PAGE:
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Sunday, 13 September 2015

Caring for your sleeping bag

 
 
If you're like me, you like to own good quality gear. Put the money in up-front and your equipment performs better and lasts much longer. Sleeping bags are no exception, but a good sleeping bag can be a significant investment. If you want to get the most out of your bag, you need to properly care for it and properly store it. Just jamming your sleeping bag into its stuff sack and dropping it onto the bottom of your closet till the next time you need it is the worst thing you could do.
 
Packed Sleeping BagSleeping bags - all kinds of sleeping bags - rely on Loft to keep you warm and cozy. Loft is the technical term for fluffiness. The more fluffiness in the sleeping bags insulating layers, the warmer you'll be. A good sleeping bag will pack down nice and small for travel, then spring up to full loft when it's time for bed.
 
When not in use, be sure to take your sleeping bag out of its stuff sack or compression sack. Bags stored for a long time that are compressed tightly will lose their loft. No Loft, no warmth. So, store your bag loosely rolled, in a breathable cotton or mesh stuff sack. Or simply store the sleeping bag hanging or loosely folded. Let the bag breathe and you will gain years of warm use out of it.
 
When you head out into the great unknown, Weather happens. Canoes are tippy. Tents occasionally leak. Water is not your sleeping bags friend. Wet sleeping bags will not retain heat effectively, and are perfect breeding grounds for mold and mildew. Do not pack your bag away if it is wet or damp. If it does get wet, hang it out to dry in the sun, or tumble dry with no heat.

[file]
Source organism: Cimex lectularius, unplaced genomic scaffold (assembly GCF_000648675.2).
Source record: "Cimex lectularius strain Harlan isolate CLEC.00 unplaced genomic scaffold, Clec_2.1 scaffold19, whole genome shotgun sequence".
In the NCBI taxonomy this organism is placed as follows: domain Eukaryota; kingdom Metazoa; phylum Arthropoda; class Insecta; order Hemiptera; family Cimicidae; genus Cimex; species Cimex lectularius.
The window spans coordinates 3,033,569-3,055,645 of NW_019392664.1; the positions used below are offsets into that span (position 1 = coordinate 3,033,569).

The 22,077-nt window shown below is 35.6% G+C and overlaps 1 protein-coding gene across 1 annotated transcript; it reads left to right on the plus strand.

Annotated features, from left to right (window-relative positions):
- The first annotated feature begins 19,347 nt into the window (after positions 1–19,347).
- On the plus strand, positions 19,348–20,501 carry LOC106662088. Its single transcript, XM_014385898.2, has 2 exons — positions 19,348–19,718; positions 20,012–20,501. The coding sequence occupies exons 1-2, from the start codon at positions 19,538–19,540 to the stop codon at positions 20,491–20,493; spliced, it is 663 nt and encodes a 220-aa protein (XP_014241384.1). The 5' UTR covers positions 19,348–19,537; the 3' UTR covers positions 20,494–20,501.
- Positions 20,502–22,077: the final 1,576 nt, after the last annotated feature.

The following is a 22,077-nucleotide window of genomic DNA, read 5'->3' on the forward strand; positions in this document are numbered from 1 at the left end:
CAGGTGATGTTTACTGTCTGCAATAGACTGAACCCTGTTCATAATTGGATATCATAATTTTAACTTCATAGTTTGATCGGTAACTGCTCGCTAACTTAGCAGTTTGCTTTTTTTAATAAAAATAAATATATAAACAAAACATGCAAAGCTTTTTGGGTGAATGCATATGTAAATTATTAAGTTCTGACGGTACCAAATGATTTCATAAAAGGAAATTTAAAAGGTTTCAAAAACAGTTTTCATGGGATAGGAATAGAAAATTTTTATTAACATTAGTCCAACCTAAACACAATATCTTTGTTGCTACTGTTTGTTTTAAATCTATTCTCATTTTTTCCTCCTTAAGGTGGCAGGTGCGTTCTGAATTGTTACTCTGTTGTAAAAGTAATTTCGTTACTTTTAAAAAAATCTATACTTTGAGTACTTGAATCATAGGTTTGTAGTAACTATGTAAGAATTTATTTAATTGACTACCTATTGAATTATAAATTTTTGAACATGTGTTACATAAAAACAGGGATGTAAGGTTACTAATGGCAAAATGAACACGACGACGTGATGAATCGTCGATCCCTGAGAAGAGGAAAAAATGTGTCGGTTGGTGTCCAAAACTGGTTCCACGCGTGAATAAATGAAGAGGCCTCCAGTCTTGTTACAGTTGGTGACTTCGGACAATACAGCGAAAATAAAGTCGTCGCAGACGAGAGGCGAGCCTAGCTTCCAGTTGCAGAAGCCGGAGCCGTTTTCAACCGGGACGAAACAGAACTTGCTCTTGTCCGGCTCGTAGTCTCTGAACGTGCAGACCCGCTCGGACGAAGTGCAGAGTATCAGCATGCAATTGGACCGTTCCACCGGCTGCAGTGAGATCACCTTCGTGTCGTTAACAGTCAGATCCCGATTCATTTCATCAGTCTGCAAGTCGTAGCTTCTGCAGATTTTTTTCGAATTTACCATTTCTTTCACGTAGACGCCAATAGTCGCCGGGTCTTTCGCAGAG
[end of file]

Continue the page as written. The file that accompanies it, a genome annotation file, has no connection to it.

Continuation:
Sleeping BagWhen you're out in the wild, you're going to get a little dirty. Maybe a little smelly. Maybe a lot smelly. After a long day of getting dirty and smelly, you're going to climb into your nice, cozy sleeping bag.

Washing a sleeping bag is hard on the loft, the insulation layering and the stitching - especially if it is a lightweight sleeping bag.  Try just hanging your sleeping bag after each trip to allow it to air out. Washing it after each trip is probably not necessary (unless each trip is one month of gruelling grimey bogs or something). Airing it should do the trick. Especially if you're clever and use a sleeping bag liner - then you just pull out the liner and wash it.

If you do need to wash your bag, be careful to follow the manufacturers instructions. Use a front load machine without an agitator, and machine dry with no heat. Be gentle on your Sleeping bag, as there are lots of bits and pieces that can be affected by a washing machine.
 
Invest in decent gear up-front, then look after that gear properly and you should not need to replace it for years to come. Enjoy your tripping!

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